Common English Mistakes and Mix-ups: to, too, two

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 Here is another mix-up that happens to English native speakers and non-native speakers alike. As with most homophones (words with the same pronunciation, but different meanings), the mix-up is often a spelling error. We understand the differences in meaning, but when we write or type our brain just uses the one it feels more comfortable with. Silly brain!

Anyway, here are the basic differences:

To is a preposition that usually communicates movement in a direction. For example–Yesterday I went to the store. To is also often used to create the to+verb form. For example–Yesterday I went to the store to buy some milk. 

Too is an adverb. It is often used to communicate that there is a unnecessarily large amount of something or that you have something in common with someone (like the same opinion). For example–You own too many pairs of shoes! You have no room for clothes in your closet! I can sympathize, though. I have too many shoes, too!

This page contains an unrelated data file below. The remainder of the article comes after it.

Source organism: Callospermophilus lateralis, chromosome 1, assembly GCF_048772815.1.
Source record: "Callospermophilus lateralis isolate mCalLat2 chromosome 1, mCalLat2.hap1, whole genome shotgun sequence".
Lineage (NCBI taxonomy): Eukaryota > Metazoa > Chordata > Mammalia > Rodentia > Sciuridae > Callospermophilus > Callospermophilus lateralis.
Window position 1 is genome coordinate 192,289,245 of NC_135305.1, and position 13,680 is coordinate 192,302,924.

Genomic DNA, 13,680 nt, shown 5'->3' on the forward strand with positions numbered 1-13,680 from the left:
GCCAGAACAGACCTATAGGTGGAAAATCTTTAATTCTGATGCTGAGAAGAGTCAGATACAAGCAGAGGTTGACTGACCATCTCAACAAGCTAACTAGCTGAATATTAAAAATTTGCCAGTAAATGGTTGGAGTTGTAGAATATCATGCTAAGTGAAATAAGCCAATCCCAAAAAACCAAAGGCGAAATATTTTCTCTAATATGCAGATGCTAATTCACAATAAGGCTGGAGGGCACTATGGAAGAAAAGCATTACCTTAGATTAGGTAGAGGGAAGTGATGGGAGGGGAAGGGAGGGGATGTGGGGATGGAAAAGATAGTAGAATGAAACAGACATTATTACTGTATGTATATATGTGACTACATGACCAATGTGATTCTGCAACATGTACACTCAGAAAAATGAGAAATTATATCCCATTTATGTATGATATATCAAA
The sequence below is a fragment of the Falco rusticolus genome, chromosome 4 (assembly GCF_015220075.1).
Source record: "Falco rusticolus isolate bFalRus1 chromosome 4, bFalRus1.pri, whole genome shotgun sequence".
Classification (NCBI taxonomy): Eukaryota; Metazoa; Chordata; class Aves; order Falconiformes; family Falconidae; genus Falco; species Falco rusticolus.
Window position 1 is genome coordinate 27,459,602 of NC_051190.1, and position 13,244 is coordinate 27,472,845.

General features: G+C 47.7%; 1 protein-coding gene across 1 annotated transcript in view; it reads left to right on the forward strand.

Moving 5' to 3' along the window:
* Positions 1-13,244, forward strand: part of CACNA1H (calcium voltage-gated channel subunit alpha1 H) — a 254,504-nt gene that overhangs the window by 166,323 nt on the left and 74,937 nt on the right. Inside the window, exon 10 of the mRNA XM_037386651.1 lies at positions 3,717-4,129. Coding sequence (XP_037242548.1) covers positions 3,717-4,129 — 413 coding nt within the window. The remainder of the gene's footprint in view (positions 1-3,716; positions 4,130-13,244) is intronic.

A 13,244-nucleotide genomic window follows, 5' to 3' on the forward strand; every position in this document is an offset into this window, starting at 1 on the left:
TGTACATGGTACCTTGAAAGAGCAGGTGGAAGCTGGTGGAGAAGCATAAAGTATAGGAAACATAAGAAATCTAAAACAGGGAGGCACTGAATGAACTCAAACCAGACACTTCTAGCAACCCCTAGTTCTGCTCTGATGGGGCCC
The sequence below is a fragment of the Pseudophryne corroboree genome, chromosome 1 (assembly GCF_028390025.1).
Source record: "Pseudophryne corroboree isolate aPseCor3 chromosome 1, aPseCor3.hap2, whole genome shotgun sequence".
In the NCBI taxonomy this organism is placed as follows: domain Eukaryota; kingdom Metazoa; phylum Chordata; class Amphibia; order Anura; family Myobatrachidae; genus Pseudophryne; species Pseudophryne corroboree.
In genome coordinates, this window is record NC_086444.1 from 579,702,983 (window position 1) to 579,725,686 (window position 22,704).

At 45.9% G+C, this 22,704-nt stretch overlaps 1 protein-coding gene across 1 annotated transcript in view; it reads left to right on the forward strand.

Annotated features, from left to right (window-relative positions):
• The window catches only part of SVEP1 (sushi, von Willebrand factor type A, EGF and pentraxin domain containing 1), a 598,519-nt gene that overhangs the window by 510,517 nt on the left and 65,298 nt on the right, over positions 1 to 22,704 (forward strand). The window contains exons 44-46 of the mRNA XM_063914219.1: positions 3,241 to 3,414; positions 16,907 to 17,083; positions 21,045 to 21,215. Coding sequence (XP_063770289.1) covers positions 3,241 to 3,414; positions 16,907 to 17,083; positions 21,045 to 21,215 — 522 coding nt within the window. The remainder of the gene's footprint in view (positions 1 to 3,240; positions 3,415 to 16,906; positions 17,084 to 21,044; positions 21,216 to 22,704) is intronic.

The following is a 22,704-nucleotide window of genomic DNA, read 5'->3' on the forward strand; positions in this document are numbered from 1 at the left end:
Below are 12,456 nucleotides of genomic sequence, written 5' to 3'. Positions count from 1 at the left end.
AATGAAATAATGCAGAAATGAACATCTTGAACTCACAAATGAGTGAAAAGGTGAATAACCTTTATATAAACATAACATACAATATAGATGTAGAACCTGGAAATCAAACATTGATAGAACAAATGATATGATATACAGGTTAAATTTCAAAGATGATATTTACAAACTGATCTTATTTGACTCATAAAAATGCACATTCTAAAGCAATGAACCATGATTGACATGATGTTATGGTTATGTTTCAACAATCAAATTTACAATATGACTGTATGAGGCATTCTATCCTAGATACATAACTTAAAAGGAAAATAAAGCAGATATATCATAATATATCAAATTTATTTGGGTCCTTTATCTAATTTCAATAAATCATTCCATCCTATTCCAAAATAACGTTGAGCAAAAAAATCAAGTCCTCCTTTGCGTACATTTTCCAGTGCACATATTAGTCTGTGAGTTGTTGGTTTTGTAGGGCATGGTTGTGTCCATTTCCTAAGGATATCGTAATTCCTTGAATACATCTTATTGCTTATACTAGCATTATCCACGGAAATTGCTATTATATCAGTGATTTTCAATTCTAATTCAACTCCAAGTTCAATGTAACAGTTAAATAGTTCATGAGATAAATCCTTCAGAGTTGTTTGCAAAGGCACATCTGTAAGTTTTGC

Two is a number…ummmm….it means 2 :). For example: I have two brothers. 

Now, here are some tips to help you prevent mixing them up:

If you are trying to spell out the number, it is always t-w-o.   I like to think ‘You can’t have two without double-u’! This little rhyme helps me remember to put a w in the word two.

If you are trying to spell too, I try to connect to the meaning. Too usually means you have MORE of something than you need or you have something in common with ANOTHER person. You need two people to say too so you need that extra o! Also, if you have too much/many, you have more than is necessary so you also need that extra oToo has too many o’s!

I hope you found these little tips helpful :).

image: http://pentopapercommunications.com

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